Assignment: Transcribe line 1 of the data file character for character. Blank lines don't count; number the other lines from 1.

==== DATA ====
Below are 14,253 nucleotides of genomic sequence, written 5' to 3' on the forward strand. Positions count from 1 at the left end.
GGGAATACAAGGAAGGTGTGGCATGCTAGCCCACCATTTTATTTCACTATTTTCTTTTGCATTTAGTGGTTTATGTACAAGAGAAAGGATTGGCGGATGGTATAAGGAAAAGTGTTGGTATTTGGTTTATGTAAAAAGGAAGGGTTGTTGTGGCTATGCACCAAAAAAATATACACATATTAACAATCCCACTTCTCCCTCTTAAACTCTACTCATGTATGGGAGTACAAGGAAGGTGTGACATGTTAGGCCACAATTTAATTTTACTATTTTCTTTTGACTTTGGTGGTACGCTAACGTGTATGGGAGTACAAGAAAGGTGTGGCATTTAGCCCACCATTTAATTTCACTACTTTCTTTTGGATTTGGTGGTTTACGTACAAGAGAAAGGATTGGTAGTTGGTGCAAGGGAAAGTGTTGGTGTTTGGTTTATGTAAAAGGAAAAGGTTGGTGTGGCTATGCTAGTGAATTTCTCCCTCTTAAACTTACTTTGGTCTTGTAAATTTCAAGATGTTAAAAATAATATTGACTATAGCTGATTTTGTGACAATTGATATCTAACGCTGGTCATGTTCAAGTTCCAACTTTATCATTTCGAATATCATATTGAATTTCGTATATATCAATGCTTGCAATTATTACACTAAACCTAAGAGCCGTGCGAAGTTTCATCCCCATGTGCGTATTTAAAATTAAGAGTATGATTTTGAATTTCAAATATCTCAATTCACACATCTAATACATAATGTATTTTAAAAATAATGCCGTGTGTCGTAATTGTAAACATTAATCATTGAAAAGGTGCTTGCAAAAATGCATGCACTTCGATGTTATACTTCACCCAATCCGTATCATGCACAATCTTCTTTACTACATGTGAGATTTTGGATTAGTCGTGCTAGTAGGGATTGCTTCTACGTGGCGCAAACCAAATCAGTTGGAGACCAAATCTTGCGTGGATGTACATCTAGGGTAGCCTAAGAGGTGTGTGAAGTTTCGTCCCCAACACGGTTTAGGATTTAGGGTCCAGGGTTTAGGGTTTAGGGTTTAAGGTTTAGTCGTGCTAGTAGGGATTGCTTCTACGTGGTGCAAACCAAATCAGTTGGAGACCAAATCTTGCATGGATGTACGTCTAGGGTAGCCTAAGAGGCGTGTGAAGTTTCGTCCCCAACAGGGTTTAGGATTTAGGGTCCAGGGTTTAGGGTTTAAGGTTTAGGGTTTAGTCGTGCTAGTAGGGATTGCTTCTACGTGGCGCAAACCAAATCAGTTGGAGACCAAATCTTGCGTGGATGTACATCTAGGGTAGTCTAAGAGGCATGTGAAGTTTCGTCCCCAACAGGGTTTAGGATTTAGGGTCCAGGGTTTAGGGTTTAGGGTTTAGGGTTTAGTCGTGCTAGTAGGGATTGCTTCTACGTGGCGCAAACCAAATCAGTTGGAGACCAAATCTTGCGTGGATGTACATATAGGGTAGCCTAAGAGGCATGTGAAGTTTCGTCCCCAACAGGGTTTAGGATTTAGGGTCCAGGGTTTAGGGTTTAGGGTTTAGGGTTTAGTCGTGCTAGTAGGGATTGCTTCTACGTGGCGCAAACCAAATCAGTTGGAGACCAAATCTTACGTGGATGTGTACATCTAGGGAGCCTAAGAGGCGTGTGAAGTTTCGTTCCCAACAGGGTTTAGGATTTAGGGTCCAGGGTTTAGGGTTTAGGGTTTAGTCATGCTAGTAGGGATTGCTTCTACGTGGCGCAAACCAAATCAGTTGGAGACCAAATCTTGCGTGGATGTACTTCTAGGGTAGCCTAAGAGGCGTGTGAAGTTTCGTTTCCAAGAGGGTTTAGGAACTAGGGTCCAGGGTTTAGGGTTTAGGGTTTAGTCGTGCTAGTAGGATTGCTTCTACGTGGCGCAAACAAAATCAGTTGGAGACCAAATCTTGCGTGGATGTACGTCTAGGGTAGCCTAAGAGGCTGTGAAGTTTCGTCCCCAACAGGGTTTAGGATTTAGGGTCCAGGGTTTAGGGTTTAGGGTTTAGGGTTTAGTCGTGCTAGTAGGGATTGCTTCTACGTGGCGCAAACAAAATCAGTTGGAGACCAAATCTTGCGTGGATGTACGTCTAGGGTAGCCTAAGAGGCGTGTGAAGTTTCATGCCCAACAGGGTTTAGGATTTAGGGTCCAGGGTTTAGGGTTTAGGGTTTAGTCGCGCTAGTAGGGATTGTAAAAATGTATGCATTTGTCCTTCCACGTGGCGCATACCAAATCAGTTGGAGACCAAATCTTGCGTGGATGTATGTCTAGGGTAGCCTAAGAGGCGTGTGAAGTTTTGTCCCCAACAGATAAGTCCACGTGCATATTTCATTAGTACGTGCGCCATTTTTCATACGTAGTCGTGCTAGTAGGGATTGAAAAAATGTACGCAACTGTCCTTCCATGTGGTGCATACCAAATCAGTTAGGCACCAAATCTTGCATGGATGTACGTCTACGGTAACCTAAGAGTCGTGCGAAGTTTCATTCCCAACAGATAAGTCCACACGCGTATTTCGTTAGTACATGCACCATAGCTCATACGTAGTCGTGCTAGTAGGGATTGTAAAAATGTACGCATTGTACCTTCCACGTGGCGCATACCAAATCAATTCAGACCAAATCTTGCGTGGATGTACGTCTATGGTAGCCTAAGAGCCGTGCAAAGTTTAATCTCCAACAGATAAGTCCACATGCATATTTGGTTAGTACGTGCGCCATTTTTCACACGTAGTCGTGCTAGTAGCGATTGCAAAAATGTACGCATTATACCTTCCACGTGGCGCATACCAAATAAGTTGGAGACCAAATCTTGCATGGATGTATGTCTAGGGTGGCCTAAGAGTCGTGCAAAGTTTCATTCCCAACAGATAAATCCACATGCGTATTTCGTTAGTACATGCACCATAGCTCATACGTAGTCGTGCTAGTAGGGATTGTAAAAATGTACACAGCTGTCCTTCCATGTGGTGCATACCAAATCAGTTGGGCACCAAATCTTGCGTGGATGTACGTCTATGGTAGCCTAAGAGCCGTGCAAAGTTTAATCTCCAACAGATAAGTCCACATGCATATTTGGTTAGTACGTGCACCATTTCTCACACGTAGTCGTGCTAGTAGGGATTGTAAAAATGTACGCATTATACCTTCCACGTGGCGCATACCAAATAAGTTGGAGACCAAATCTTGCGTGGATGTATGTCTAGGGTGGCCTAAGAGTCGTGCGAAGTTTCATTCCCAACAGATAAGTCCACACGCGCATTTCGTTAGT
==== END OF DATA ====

Below are 14,253 nucleotides of genomic sequence, written 5' to 3' on the forward strand. Positions count from 1 at the left end.